Now that so many corporations have brainwashed workers into thinking unions are merely graft, they should think back to the good old days of Tiny Tim when Bob Cratchit had no days off, no vacations, no sick days, no holidays. And a paycheck so small he could not afford to buy a goose for his family on the holidays.

I’m pretty sure that’s the way we are going — and I’m equally sure that no one is going to like it one little bit.

FOWC with Fandango — Loathe

RDP Monday Prompt: LABOUR

THE BANE OF HOUSEHOLD CHORES – BY ELLIN CURLEY

As I get older, I’m having a harder time accepting repetition as a big part of my life. I don’t mean cosmically or philosophically. I mean plain old boring repetition of everyday tasks like doing the laundry, washing the dishes, making the beds and cleaning the bathroom.

It always feels like ‘I just did that’ when it’s time to do it again! How many dirty dishes and how much dirty laundry can two people create? Apparently, quite a lot.

I never liked routine chores but I surrendered to their inevitability. Now they seem like an affront to my sensibilities.

What do you mean I have to unload the dishwasher AGAIN??!! I JUST did that!! I used to find sorting and folding clothes soothing and zen. Not anymore. Instead of sighing and resigning myself to another round of laundry, I rebel. I procrastinate; seriously procrastinate. I just had to do three loads in the washer and dryer just to find the TOP of my hamper!

Maybe the political upheaval in the country will help me appreciate anew the reliable, familiar tasks that make up my days. If not, what is going to happen as I get even older? Am I going to be one of those people who is discovered in a pile of filth and garbage in a house that has to be condemned? I’m not there yet. But I worry.

 

BOREDOM AS THERAPY – BY ELLIN CURLEY

I wrote a blog a while back about how I’ve grown to hate repetitive, routine household chores, like doing the laundry and washing the dishes. But things have changed. The Trump presidency has altered my perspective on a lot of things.

Trump and his team have caused political whiplash and existential chaos, which, in turn, has increased my appreciation for the small things in life. Things like the belief in facts, the existence of truth and the joys of a shared reality, at least with my husband. Also, a renewed love of predictability, consistency and reliability – in people and in the world.

So my boring daily slog is suddenly comforting. It makes me feel secure. My husband’s predictable routines now seem appealing and safe, almost sexy. Chores are no longer frustrating necessities. Sorting socks is now a calming Zen exercise. Fitting dishes into the slots in the dishwasher gives me a sense of success and accomplishment. These are the things in life I can count on. I am not helpless in my own home.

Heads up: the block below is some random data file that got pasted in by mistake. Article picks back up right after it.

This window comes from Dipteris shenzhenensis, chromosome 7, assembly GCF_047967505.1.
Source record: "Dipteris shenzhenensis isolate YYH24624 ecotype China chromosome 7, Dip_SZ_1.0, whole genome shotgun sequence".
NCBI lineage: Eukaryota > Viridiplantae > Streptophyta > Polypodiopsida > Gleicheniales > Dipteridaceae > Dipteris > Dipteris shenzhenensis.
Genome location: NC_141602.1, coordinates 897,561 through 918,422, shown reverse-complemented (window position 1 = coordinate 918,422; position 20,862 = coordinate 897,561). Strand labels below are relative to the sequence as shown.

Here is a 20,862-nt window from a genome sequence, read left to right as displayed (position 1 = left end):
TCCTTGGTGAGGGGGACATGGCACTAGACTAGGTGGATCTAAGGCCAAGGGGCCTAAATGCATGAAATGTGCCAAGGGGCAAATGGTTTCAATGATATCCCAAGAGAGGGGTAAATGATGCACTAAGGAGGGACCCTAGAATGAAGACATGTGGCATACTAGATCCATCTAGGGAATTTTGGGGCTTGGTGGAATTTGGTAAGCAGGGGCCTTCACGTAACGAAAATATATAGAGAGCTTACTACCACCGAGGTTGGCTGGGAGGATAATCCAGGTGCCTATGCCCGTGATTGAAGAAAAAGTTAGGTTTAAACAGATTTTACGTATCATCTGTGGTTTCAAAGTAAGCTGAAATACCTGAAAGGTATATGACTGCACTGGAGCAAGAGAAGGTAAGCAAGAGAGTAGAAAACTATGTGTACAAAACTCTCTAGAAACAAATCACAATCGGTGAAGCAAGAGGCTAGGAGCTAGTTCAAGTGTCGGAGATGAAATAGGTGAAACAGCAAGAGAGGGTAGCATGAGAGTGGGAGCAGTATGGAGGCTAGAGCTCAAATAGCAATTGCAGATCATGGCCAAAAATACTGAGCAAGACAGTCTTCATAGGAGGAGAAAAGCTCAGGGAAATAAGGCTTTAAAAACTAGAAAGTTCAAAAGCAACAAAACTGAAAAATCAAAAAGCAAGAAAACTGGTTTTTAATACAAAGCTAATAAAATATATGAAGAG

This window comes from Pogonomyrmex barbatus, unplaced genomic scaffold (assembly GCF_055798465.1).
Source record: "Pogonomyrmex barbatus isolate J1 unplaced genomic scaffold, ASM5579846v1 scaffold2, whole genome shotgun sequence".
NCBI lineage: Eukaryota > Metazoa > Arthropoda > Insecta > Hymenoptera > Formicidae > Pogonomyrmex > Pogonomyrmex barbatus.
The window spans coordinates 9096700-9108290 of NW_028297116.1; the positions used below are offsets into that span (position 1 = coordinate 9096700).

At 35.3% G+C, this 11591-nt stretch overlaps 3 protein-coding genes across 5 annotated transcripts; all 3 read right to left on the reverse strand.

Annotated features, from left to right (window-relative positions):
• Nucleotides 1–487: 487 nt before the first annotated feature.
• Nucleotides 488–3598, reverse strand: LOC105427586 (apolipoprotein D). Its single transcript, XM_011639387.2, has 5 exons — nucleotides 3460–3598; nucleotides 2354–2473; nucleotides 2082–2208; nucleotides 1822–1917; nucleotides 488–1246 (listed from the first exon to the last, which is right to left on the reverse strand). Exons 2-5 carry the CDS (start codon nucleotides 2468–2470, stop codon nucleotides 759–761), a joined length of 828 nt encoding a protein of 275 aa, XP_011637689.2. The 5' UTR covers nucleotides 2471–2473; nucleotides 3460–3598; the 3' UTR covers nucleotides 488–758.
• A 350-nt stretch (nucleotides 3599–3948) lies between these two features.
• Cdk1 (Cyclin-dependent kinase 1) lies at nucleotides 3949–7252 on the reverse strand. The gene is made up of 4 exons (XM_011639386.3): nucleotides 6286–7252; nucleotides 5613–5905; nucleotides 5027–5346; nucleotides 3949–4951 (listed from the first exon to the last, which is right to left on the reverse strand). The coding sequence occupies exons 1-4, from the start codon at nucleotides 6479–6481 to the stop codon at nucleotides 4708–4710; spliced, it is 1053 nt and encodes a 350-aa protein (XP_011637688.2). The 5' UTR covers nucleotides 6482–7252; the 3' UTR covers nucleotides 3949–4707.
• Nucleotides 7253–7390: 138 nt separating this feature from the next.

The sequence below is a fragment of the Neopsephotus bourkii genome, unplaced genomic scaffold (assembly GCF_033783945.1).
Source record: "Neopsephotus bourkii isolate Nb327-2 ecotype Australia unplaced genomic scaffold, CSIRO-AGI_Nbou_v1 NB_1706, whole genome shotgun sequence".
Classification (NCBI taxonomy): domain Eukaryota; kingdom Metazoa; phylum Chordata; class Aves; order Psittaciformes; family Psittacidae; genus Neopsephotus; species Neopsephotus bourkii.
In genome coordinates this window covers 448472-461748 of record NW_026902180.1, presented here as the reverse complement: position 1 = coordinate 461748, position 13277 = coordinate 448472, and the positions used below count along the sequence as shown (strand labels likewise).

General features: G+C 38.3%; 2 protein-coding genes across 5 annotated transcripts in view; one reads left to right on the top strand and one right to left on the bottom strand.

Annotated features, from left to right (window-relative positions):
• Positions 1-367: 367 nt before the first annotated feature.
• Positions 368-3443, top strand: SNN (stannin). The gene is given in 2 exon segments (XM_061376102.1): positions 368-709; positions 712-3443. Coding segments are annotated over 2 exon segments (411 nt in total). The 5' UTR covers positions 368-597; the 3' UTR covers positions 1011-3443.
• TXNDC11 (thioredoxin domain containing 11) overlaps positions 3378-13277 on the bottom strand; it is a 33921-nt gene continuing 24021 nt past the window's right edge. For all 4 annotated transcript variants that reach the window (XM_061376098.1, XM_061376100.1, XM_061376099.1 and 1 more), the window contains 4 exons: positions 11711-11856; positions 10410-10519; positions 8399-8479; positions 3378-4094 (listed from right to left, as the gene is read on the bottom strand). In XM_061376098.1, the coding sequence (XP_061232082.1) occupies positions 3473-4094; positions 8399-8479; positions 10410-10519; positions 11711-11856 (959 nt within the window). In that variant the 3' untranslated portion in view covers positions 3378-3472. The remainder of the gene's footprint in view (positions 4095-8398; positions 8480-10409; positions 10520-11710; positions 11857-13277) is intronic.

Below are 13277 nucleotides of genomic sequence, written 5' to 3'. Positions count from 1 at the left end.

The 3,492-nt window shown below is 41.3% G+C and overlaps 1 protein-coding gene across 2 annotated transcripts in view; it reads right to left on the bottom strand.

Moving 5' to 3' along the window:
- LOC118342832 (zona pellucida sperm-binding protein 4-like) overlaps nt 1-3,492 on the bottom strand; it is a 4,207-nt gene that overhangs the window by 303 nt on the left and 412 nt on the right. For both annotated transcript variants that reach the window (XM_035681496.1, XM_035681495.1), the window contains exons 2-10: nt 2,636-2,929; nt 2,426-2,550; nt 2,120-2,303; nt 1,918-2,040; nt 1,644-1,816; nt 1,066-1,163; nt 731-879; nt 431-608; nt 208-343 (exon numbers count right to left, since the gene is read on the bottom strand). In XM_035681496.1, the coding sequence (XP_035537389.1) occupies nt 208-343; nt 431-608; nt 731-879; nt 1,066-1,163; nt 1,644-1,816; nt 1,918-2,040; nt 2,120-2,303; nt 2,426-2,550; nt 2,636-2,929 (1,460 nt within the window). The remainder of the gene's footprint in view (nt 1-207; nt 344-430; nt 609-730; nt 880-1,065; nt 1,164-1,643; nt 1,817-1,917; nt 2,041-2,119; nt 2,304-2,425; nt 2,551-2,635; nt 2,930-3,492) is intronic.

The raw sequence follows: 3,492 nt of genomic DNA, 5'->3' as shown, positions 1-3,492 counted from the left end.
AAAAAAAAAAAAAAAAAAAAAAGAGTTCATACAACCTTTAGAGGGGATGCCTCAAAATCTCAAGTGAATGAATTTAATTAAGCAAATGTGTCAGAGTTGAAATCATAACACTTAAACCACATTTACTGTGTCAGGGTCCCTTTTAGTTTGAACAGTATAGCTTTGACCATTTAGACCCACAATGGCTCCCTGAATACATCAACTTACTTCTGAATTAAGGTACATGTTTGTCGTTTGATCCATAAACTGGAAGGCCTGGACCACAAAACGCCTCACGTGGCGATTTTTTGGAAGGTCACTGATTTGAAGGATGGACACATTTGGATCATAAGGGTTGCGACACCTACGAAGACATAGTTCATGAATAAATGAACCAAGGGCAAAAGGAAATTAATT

My chores also take me away, for a short time, from the onslaught of breaking news from Washington, DC. They give me moments of quiet before the next storm. I deeply appreciate them for the very repetitiveness that had turned me against them before. Boredom is now my friend. I see it as calmness and peace without the negative connotations I used to attribute to it. It’s the antidote to my PTSD – Perpetual Trump Shitstorm Distress!

I look forward to training my dogs. Sit! Stay! Come! Good girl! Repeat. No lump in my stomach, no sense of dread. No alternative facts or alternate reality. Just me and my dogs agreeing that ‘sit’ means ‘put your butt on the floor’ and ‘stay’ means ‘don’t move until I tell you to.’ Boring, but very reassuring and gratifying.

I appreciate my friends more, at least the ones who share my version of facts and reality. They help me stay grounded. And if I continue to focus on the small things in life that give me pleasure and comfort, I just might make it through the Trump years.

THE OLYMPICS OF LIFE – BY ELLIN CURLEY

I’m looking forward to watching the Winter Olympics this year. I don’t do sports myself, but I love watching Olympic sports on TV. I learn the names of different kinds of athletic maneuvers and I cheer on the favorite athletes of the day.

Sometimes I wonder what life would be like if everyday activities were scrutinized and graded the way figure skating is, or gymnastics. There would be names for the different techniques for folding sheets – and folding the fitted sheet would rate a higher level of difficulty.

DISHWASHING


Dishwashing would be my favorite event. There is so much technique involved and so many options for equipment and strategy. You can use a dishrag or a sponge. Don’t get me started on the varieties of sponge technologies out there! You can even use one of those things on a stick, though some of those have a built-in soap dispenser. I think devices like that should be banned as cheating.

The choice of dish soap is a whole other category for grading. Also, if you use the Consumer Reports favorites, your difficulty level should be reduced.

Now for the actual washing of the dishes.

Do you pre-rinse? Do you use hot or just warm water? Different wrist movements should have fancy names (like moves in gymnastics) as well as the circular arm movements — clockwise or counter-clockwise?